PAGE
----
The journey of a thousand miles beings with a single step ...... Lao Tzu
Allan had had a special interest in outdoor recreation and has been an outdoor adventurer for the best part of thirty-five years. He is an extensive traveller encompassing bushwalking, cycling, fishing, climbing and mountaineering into his many trips. He is a current member of the Canberra Bushwalking Club and in the past has been a member of the Sydney Bushwalking Club, the Sydney Rock Climbing Club and Bushwalkers Wilderness Rescue. In 1997 he was the foot care advisor to the Australian Antarctica crossing led by Peter Treseder.
Allan has been bushwalking for the best part of four decades and some notable walks he has done include: Overland and South Coast Tracks in Tasmania, Western Arthurs and Frenchmans Cap also in Tasmania; Kimberly Coast, WA; part of the Larapinta Trail and Kakadu, NT; Kokoda Track, Papua New Guinea and the Abel Tasman and Routeburn Tracks, South Island, New Zealand.
He has mountaineered in New Zealand, France, the UK and Chile and cycled in Alaska, British Columbia and the Yukon and done major cycling trips in Australia notably from Sydney to Melbourne, Cairns to Cape York and the Gibb River Road from Kunnunarra to Broome.
footwear for bushwalking
What to wear ..... what to buy?
I can’t claim to be the most experienced bushwalker on the planet but I have had the pleasure to have walked and climbed in Australia, New Zealand and many other countries since I started walking with a passion back in 1983. Over those years I have had the chance to think about what is the best footwear for walking. The answer is .... it depends and before you read much more, I strongly recommend you take the time to read these excellent articles from Cam Honan on his site The Hiking Life - Trail Runners vs Hiking Boots and The Hiking Footwear Guide. It is a well-balanced view of all the advantages and disadvantages of different types of footwear and I thoroughly recommend you have a read. He has a wealth of experience in this area and, more importantly, he has a long hiking career with boots, trekking shoes, trail runners and runners. I fully support his view of go light and increase the pleasure of your bushwalking experience and being more nimble and agile and less likely to have an injury in the foot and ankle. However, I also agree with Cam that if you love your boots, stay with them, but do consider just trying something different. You may find you like it.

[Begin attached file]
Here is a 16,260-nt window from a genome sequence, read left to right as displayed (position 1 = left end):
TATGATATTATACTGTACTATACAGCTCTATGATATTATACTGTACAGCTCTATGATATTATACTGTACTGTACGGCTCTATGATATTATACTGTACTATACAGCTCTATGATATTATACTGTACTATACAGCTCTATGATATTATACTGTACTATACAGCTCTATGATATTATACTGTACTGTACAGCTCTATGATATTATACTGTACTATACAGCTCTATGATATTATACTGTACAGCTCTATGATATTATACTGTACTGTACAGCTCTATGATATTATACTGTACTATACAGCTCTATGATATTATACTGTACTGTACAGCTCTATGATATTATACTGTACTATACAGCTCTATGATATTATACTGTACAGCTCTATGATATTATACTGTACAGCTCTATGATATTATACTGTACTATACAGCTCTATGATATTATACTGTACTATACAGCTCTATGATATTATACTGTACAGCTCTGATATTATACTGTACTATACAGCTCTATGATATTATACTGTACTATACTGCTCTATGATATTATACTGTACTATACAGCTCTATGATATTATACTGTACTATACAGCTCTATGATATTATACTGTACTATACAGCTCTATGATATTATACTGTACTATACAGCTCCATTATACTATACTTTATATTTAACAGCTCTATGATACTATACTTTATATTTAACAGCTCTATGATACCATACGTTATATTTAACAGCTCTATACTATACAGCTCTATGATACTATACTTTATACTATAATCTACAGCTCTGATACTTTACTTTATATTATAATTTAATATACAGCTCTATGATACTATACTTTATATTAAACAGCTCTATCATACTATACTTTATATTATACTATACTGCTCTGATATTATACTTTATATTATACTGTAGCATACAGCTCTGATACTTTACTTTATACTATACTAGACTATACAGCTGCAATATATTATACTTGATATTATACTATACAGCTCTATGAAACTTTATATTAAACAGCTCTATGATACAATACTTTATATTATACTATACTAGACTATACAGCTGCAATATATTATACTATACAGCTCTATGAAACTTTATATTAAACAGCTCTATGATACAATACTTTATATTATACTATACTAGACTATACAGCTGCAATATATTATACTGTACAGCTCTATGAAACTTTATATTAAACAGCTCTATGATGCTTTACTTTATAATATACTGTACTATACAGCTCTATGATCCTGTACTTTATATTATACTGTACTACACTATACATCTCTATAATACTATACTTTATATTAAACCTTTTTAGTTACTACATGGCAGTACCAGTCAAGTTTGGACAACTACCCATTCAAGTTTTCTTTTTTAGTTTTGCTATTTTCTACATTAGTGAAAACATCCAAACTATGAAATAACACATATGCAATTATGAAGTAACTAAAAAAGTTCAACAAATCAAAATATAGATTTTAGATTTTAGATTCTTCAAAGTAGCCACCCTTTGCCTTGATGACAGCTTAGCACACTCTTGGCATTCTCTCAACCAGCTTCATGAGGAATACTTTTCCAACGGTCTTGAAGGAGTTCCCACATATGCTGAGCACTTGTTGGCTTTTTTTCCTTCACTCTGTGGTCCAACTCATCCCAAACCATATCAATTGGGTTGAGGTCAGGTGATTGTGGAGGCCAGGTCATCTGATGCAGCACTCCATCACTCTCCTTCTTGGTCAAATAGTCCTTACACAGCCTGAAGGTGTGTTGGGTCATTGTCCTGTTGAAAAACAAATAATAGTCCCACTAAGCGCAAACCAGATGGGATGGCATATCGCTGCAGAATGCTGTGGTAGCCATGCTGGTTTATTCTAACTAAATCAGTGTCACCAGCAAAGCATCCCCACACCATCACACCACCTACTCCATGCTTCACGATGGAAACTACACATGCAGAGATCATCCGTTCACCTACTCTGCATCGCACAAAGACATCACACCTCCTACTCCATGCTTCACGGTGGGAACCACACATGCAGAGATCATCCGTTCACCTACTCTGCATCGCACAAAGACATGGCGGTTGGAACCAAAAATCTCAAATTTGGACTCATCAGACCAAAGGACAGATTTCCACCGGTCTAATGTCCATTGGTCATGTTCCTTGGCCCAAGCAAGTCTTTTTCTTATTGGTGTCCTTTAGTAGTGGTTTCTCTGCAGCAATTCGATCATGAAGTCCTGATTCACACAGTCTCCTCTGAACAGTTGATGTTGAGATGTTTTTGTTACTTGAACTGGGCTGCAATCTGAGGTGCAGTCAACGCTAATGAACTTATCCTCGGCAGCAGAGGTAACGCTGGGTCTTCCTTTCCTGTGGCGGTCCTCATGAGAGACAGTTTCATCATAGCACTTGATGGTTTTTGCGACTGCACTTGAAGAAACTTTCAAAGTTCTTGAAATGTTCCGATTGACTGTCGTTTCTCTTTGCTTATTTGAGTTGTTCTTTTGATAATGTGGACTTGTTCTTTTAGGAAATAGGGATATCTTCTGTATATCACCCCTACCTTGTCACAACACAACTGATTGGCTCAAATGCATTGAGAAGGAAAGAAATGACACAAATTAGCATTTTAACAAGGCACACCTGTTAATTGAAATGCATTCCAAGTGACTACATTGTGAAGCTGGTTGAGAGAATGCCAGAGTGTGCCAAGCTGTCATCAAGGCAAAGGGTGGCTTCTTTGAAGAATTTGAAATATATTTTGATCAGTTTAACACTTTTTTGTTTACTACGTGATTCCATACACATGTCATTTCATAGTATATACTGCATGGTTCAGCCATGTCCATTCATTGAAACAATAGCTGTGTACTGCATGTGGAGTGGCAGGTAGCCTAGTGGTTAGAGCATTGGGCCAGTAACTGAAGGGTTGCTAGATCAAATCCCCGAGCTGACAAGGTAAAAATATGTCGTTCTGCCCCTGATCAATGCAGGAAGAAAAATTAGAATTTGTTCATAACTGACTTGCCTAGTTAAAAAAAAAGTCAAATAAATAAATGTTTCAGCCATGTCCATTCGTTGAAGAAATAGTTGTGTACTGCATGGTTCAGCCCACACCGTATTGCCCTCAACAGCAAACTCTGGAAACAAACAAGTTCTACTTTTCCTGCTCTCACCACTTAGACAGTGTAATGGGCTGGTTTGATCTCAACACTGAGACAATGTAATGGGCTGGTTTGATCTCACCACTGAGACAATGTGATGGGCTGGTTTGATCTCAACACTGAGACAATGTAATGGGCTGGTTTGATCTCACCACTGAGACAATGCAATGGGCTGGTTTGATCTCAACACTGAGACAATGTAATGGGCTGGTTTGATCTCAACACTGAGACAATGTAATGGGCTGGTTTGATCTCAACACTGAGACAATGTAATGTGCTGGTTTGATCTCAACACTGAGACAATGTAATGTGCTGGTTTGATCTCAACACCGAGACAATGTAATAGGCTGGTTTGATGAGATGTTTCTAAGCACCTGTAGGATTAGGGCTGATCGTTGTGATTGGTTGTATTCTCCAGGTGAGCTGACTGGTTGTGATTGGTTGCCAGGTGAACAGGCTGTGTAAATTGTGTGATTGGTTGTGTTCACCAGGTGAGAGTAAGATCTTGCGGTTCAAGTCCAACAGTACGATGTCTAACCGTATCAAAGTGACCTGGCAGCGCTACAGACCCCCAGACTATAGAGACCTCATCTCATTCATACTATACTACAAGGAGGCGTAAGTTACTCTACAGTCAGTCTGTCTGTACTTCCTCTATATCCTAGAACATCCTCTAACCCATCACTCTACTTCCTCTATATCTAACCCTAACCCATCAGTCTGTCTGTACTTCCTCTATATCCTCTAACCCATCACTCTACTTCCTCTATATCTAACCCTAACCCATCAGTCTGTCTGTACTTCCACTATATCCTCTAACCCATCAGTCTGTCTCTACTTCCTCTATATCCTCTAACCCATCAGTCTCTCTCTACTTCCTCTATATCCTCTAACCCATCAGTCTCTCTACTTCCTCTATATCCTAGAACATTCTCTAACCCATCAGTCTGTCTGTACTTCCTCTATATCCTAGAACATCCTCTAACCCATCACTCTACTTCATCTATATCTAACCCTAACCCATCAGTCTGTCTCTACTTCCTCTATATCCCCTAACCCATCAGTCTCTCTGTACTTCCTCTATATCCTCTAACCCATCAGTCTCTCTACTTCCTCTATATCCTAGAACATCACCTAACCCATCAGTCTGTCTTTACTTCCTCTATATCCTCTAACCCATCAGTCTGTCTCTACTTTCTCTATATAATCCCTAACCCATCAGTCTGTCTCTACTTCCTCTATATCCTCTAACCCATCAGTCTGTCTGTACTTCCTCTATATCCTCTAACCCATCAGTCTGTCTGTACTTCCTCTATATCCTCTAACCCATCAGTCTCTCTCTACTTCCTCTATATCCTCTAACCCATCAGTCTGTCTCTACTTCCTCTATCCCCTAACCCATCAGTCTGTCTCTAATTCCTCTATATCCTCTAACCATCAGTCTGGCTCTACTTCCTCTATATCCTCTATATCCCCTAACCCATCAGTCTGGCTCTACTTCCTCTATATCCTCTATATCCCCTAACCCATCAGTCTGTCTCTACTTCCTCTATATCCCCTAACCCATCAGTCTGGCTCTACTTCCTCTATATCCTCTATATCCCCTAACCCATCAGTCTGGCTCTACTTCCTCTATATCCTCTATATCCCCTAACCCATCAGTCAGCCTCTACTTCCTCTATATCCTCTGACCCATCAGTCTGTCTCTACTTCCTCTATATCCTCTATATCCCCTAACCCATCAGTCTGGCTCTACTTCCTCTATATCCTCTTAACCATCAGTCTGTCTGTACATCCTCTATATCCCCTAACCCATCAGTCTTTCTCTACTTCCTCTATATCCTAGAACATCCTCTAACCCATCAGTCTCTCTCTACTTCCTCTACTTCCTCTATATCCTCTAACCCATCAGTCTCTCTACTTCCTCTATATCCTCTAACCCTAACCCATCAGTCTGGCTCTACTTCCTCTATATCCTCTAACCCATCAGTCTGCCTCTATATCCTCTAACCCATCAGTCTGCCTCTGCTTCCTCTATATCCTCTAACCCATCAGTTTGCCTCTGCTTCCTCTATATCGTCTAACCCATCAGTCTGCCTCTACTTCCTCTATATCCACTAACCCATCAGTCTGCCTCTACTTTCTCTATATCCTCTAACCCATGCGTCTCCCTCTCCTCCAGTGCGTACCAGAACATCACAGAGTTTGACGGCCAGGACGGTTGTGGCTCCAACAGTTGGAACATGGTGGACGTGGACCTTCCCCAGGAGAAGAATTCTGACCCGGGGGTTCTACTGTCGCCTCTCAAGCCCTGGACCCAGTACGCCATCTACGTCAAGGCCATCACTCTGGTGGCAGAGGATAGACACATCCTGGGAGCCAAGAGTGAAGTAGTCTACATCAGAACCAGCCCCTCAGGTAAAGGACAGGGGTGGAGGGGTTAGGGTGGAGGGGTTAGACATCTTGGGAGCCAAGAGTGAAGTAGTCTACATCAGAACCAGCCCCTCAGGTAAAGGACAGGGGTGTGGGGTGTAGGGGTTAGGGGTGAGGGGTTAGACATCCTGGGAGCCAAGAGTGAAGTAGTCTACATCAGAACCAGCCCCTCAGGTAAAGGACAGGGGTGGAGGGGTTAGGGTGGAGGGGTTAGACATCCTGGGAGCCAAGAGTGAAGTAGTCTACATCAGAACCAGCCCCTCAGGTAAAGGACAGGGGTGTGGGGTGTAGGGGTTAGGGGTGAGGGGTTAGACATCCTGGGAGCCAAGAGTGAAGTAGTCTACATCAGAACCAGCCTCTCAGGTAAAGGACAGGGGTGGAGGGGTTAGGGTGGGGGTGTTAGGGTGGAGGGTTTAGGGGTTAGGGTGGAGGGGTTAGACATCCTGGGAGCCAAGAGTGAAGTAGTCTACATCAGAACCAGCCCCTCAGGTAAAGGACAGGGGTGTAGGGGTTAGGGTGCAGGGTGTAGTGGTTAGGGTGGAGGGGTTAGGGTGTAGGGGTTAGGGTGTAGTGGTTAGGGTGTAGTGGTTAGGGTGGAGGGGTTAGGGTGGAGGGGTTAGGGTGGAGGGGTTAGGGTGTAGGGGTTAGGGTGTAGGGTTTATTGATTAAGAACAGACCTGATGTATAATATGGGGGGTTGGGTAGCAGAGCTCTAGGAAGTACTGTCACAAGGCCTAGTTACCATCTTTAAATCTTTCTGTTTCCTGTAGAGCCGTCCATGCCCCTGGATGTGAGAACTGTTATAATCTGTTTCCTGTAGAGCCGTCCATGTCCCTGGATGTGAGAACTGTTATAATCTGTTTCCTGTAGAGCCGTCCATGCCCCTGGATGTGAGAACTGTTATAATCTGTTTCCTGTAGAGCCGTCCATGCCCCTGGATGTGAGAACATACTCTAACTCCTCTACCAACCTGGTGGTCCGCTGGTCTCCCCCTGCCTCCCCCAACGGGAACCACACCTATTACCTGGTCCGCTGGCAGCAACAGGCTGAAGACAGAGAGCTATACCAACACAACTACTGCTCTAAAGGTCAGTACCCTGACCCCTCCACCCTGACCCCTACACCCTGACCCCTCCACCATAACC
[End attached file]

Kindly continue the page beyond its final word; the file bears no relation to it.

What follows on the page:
The Kokoda Trail - Westerner The Kokoda Trail - Local Porter
There is no easy answer to the thorny question of what you should be wearing for walking but my preference now is trail runners for everything except very cold, wet, snowy conditions. The exception being canyoning were I still pull out the Dunlop volleys. Whenever I talk at bushwalking clubs or meet people on the track, the issue of sturdy mid to high boots giving ankle support over low cut trail runner raises its head. The answer is a bit complex but heavy boots do not give you the ankle support you think they do. I have walked the Western Arthurs twice in my low cut Keens and my Hoka Trail runners and both were good on the uneven ground and very grippy on the climbs. I now prefer the Hokas. I have mid cut composite boots for cold and wet conditions such as Tasmania and the Snowies in Winter.
Western Arthurs 2013 Titled Chasm - Western Arthurs 2020
Where does the ankle get its stability?
There are twenty-six bones in each foot. They all play a role in making the foot a fantastic piece of engineering but with so many components, they can play up. At heel strike the heel should be tilted slightly inward (inverted) meaning the wear pattern on the heel of your shoe should not be the centre but just to the outside. From heel strike to full foot load, the foot should pronate so that it absorbs shock from ground reaction forces and becomes a mobile adapter to variances in terrain.
Yes – pronation is a normal and essential motion but you can have too much of it. As the lower leg moves over the foot and the heel lifts, the foot rolls back from pronation to supination and becomes a rigid lever for propulsion. This all happens very quickly but if all the stars align the foot is stable and agile during load bearing and the ankle stable. The main bones around the ankle are the Tibia and Fibula, Talus and Calcaneus. The main injury to the ankle that walkers are concerned about is an inversion sprain which is where the ankle rolls in and the sprain is on the outside of the foot with the anterior talofibular (ATFL), calcaneofibular (CFL) and posterior talofibular ligaments (PTFL). Injury to the ATFL is the most common.
However, it is not only the ligaments that support the ankle. There is also the shape of the bones themselves and the stability provided by the muscles and tendons, the familiarity of the activity by the user, tiredness and lack of concentration. There is some evidence that high cut boots actually decrease the ability of the muscles that support the ankles to sense a sudden change of angle in ankle (proprioception) and increase the likelihood of an inversion sprain.